By Douglas Yu
“The Chinese-American Dream,” featuring acclaimed author Anchee Min, took place May 23 as part of the Ford Hall Forum at Suffolk University. Elif Armbruster， associate professor of English at Suffolk University, hosted the presentation. Min talked about her book “The Cooked Seed,” based on her traumatic memories of the Cultural Revolution, arriving in America and having her first child.
When a seed is cooked, it doesn’t sprout. People can hardly grow in a land where they are repressed, have their hands tied behind their backs and are forced to keep their mouths shut.
Min came to the United States in 1980s with a help of a friend. When she first arrived, she could barely put two words together in English.
“At 17 years old, I was sent to a labor camp near the East China Sea,” she said. “I worked there for three years before being cast in a [Maoist] propaganda film.” She was labeled a political outcast when the film came out, since Mao died before it was released.
Min said that she did not know America well enough to make any judgments in her first few years. When asked what made her to wait 30 years to commit her memories to paper, she said, “I’m haunted by my past. After all these years, I think it’s enough for me to judge America.”
As a saying goes, distance creates beauty. Min repurposed her dark memories by weaving history, family and childhood together with courage and pain.
“Once I developed distance from my motherland, I started thinking about what I could get from my past and what I can contribute to America,” Min said.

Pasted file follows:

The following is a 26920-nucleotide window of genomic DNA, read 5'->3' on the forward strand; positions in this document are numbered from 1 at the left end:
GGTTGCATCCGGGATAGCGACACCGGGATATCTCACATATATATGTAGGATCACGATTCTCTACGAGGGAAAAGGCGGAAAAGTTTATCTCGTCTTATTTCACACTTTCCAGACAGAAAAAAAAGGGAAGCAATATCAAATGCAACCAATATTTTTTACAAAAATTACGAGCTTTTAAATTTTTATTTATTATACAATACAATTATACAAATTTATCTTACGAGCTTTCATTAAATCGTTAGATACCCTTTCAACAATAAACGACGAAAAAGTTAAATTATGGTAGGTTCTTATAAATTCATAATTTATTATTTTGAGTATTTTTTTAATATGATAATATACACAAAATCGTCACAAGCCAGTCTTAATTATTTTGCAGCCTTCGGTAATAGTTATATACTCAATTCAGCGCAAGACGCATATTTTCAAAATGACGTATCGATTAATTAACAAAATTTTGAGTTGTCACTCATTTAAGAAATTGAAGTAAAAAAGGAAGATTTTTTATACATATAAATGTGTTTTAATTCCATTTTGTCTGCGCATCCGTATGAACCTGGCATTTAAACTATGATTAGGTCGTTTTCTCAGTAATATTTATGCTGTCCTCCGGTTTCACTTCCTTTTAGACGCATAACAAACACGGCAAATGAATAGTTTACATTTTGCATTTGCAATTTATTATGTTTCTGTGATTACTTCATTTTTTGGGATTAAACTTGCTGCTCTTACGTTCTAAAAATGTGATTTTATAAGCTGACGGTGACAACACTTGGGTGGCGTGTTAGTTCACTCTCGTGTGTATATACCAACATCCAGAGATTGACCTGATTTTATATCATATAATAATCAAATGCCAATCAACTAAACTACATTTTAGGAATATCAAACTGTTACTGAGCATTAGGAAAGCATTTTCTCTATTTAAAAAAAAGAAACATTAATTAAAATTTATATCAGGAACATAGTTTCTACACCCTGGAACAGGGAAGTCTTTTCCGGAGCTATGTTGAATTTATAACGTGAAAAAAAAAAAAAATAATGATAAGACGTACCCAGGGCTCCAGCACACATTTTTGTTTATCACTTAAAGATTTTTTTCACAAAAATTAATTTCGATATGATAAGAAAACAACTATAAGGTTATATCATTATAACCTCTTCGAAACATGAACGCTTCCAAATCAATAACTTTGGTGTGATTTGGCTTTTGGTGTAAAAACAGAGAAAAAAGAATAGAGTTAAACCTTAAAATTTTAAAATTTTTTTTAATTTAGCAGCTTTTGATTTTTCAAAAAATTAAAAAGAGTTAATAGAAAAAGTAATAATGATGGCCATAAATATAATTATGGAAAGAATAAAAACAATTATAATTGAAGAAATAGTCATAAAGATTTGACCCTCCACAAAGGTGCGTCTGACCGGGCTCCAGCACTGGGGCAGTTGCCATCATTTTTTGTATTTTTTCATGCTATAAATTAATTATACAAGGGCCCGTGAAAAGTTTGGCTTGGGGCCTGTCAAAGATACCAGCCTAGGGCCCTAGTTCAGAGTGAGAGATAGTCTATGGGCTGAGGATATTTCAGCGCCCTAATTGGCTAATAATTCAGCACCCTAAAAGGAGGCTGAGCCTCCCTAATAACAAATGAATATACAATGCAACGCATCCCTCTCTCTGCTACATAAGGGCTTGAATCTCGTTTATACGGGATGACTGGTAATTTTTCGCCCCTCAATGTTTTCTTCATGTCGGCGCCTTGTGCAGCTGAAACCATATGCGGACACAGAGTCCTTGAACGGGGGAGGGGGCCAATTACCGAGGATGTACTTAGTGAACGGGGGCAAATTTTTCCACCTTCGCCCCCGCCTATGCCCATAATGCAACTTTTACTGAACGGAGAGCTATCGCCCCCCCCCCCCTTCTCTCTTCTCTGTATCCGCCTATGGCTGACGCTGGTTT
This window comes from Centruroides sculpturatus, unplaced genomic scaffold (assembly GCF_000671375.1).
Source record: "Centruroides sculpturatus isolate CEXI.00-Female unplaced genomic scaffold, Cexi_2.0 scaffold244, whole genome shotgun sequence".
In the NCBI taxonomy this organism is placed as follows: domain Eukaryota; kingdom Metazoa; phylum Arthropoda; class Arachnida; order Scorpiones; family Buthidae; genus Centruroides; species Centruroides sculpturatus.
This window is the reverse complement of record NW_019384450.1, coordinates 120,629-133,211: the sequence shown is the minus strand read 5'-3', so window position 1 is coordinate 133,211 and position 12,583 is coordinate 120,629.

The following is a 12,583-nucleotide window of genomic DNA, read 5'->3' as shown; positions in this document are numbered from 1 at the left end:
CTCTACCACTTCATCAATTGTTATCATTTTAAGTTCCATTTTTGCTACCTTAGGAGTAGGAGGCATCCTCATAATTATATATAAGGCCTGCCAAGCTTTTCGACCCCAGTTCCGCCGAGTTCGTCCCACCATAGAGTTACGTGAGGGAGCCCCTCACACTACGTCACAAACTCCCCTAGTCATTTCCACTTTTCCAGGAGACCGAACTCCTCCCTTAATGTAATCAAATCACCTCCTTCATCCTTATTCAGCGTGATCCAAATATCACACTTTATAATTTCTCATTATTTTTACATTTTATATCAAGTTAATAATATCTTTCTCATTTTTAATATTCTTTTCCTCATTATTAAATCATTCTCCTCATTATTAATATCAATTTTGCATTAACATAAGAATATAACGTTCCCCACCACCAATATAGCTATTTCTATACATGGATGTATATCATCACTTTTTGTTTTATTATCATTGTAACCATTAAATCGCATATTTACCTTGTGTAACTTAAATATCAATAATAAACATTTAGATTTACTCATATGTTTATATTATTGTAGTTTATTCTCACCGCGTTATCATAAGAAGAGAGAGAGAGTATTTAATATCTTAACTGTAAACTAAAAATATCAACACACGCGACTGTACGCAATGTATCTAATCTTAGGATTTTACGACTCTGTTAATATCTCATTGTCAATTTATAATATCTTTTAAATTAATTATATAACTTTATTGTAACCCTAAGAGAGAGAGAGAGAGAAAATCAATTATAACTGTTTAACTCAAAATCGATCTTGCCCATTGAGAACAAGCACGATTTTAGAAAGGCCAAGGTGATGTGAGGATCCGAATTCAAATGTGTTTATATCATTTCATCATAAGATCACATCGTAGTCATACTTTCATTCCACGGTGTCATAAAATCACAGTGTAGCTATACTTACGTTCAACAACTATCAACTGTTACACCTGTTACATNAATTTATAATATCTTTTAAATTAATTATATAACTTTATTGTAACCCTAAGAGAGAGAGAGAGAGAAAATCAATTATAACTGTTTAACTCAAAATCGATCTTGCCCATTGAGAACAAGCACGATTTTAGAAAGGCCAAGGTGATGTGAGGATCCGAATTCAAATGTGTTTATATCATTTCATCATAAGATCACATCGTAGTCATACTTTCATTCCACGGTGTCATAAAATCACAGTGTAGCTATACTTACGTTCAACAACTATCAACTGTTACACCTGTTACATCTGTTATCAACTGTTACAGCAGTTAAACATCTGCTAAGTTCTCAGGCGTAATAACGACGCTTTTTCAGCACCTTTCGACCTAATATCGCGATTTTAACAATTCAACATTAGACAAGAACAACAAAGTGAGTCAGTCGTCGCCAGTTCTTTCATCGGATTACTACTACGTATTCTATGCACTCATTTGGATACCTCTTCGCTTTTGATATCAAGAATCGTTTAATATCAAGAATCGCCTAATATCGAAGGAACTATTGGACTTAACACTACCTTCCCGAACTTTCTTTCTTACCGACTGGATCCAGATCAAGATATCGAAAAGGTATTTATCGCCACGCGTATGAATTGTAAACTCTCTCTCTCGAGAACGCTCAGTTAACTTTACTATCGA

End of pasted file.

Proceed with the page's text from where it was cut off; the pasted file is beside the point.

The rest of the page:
Having been “tao tai” or cast out by society in China, Min said she put all her hope in surviving on $500 in her 20s.
Min endured rape, poverty and loneliness for years after she arrived in the United States. “I was working at a porn video store and those videos were my boyfriends for many years,” Min said. “I was so lonely on Christmas, Thanksgiving. But there was nobody that I could talk to.”
Min compared herself to a hunted animal, trying desperately to survive. “Have you seen a deer get caught?” she asked. “It jumps 20 feet when it’s caught.”
Min also talked about her daughter, as she did not want a girl. “I don’t want my daughter to mirror my life. When she was 16 years old, my daughter said to me, ‘I feel broken inside,’” Min said.
Min recalled how her daughter envied her inner-city peers at grade school and complained why she did not have stuffed animals, her own room and a computer. “My daughter would say, ‘Mom, I just want a normal American childhood.’”
A graduate student from Emerson College, Luke Jones, asked Min if she thought she represented the Asian-American community at large. Min replied that her book was about her individual experience, rather than Asian Americans as a collective whole. “If I want to publish my story, I just need to present it with authenticity and originality,” she said.
Min said her book is banned in China, but she appreciates how American society values everyone as a human. America gave Min and her daughter the confidence to right the wrongs in their lives.
Min published her debut novel “Red Azalea” in 1994. “The Cooked Seed” is her second memoir. She also published six novels, including “Becoming Madame Mao” and “Pearl of China.”
This post is also available in: Chinese